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Google

There's a decent chance you — or someone you know — just got an odd email inviting you to edit a document in Google Docs. The email could be from a stranger, a colleague or a friend, but it's addressed to a contact that boasts a whole string of H's in its name.

In other words, it looks a little something like this:

Or, if you're looking at the invite in Gmail, it likely looks more like this:

Either of these look familiar to you? Here's a handy tip: Don't open the link.

It's clear from the numbers. Google has a diversity problem.

For the past few years, the company has publicly shared its workplace makeup in a report detailing the race, gender and ethnicity of each employee hired the previous year. Last year, while the number of black employees went up, they still represented only 2 percent of the company's workforce and Google admitted it fell short of its diversity goal.

Google's products are everywhere: maps, Gmail, the Chrome browser, the Chromecast video/audio system, the Android mobile operating system, YouTube, Waze. But the company has been far less successful at selling things rather than software.

By a 52-48 percent margin, the popular vote in the United Kingdom last night moved to detach the country from the European Union.

It's been a rough week in the news. And it's been a rough week in comment sections ... and Facebook posts ... and Twitter.

If you, like us, could use a bit of Internet delight right now, consider this:

That's a tweet by 25-year-old Ben Eckersley, who lives near Manchester, England. He was visiting his grandmother's place to do laundry — he and his boyfriend don't have a dryer, he told the BBC.

If you're looking for fast cash, feel free to Google it. But if you're selling fast cash, the search giant might not be the place for you.

Starting this summer, Google will no longer allow payday lenders — companies offering short-term, high-interest loans — to buy advertising on Google ad systems.

Seattle Mayor Ed Murray
AP Photo/Elaine Thompson

Seattle's mayor has announced that the city, Comcast and now Google are collaborating to make the Internet more accessible. Mayor Ed Murray revealed an action plan Wednesday for his ongoing Digital Equity Initiative.

Google has a lot of algorithms. And the company updates them on a regular basis. But one update that started rolling out Tuesday has tech writers across the Internet warning of a coming "Mobilegeddon."

The change is only taking place on Google searches made on smartphones. The results will favor websites deemed "mobile friendly," giving them higher rankings than sites that are only optimized for desktops and laptops.

Waze, the popular navigation app boasting more than 50 million users worldwide, has a new critic: police officers. Over the past few weeks, law enforcement officials have been urging the app and its owner, Google, to disable a feature that allows users to report when they've spotted a police officer, in real time, for all other Waze users to see.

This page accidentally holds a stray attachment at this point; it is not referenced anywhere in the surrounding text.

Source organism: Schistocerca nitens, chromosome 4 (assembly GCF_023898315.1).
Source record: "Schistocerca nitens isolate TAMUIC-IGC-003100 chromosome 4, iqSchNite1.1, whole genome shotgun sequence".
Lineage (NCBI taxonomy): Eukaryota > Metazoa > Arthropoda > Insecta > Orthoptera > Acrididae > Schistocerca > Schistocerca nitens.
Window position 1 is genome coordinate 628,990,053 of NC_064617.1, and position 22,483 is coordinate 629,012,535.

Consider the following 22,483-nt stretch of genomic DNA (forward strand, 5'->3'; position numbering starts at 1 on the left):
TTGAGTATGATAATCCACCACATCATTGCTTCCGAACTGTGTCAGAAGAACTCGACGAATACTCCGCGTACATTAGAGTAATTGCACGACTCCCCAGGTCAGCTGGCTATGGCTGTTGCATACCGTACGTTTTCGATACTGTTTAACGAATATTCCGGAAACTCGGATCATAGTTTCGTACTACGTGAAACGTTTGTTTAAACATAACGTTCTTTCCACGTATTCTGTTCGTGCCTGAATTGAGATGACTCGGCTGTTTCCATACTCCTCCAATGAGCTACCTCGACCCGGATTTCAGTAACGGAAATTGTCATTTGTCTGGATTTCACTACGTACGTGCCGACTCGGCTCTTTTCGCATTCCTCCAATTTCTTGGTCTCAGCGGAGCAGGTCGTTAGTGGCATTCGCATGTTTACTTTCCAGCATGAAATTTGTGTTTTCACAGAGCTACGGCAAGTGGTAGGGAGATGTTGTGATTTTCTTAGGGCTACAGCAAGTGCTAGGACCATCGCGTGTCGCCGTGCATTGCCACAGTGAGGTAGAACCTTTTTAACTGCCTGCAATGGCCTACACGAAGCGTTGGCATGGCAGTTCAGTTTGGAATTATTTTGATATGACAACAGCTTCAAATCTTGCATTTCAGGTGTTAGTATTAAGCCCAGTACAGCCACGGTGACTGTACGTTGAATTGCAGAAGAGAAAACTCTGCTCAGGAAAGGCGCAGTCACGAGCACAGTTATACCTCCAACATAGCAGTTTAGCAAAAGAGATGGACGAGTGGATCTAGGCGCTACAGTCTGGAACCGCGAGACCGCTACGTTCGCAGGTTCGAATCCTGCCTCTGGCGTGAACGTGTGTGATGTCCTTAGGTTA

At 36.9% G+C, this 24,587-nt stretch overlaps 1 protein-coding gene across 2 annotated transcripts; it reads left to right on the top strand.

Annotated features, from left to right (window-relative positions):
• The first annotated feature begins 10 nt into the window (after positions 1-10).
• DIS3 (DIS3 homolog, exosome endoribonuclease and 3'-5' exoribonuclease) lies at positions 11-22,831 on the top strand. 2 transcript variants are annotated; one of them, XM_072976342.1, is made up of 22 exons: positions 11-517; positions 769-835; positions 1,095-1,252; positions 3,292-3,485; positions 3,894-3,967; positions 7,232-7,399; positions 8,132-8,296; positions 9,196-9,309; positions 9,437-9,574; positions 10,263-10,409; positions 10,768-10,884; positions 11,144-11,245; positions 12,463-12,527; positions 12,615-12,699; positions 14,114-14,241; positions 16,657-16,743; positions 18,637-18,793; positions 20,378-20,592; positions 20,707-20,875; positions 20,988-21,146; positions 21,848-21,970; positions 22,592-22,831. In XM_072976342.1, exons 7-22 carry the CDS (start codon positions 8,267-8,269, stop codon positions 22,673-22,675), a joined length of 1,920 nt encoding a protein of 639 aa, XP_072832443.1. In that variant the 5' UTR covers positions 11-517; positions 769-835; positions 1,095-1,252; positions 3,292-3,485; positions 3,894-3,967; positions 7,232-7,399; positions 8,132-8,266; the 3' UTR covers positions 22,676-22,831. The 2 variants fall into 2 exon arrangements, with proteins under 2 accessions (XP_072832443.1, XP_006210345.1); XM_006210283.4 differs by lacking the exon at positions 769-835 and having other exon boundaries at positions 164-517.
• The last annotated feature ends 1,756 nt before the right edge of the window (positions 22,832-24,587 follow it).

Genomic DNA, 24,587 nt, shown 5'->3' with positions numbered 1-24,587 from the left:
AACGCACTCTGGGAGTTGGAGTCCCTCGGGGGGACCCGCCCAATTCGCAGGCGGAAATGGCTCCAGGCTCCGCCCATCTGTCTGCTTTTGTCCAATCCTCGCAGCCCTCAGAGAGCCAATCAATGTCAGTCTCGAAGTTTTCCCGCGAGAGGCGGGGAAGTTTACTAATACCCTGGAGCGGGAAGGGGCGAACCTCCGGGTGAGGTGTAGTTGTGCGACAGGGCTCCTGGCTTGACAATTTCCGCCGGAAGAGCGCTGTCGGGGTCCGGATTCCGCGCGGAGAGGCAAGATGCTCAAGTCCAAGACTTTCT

Sergio Kopelev, a reserve sheriff in Orange County, Calif., is one of the law enforcement officials behind the push to remove Waze's police tracker. He says he first discovered the feature through his family.

Flickr Photo/Robert Scoble (CC-BY-NC-ND)

Marcie Sillman talks with University of Washington professor Joe Janes about online reputation management.

Fred Vogelstein's book "Dogfight."

David Hyde talks with Wired contributing editor Fred Vogelstein about his new book "Dogfight: How Google and Apple Went to War and Started a Revolution."  The book chronicles the contentious relationship between Apple's Steve Jobs and Google's Eric Schmidt and shows how it has shaped smartphone and tablet technology.

Google, The Government And You

Nov 15, 2013
Official Google Blog

Ross Reynolds talks with Electronic Frontier Foundation staff attorney Nate Cardozo about Google's recent publication of transparency papers that show which governments want to know more about your search history.

Flickr Photo/Vernon Chan

Microsoft servers around the world are dishing out a new version of Windows 8. The new version brings back a start button, something users said they missed.

A lot is riding on the success of the operating system, which is the backbone of Microsoft’s transformation into a devices company. It’s Microsoft’s effort to create a single experience for all Microsoft devices, from smartphone to tablet to laptop.

Flickr Photo/Chris Hardie

Reports from the New York Times, the Guardian and ProPublica cast light on how spy agencies are obtaining private data. The news organizations say the US National Security Agency is using covert partnerships with technology companies to weaken encryption software.

Flickr Photo/Marcin Wichary

Google officially launched construction of a new building to double its campus in Kirkland.

The Seattle area is already home to the third-largest Google center in the US, behind New York City and Mountain View, California. Google says it’s expanding here because it likes the talent coming out of nearby universities. It is not saying how much it intends to grow its workforce in Kirkland.

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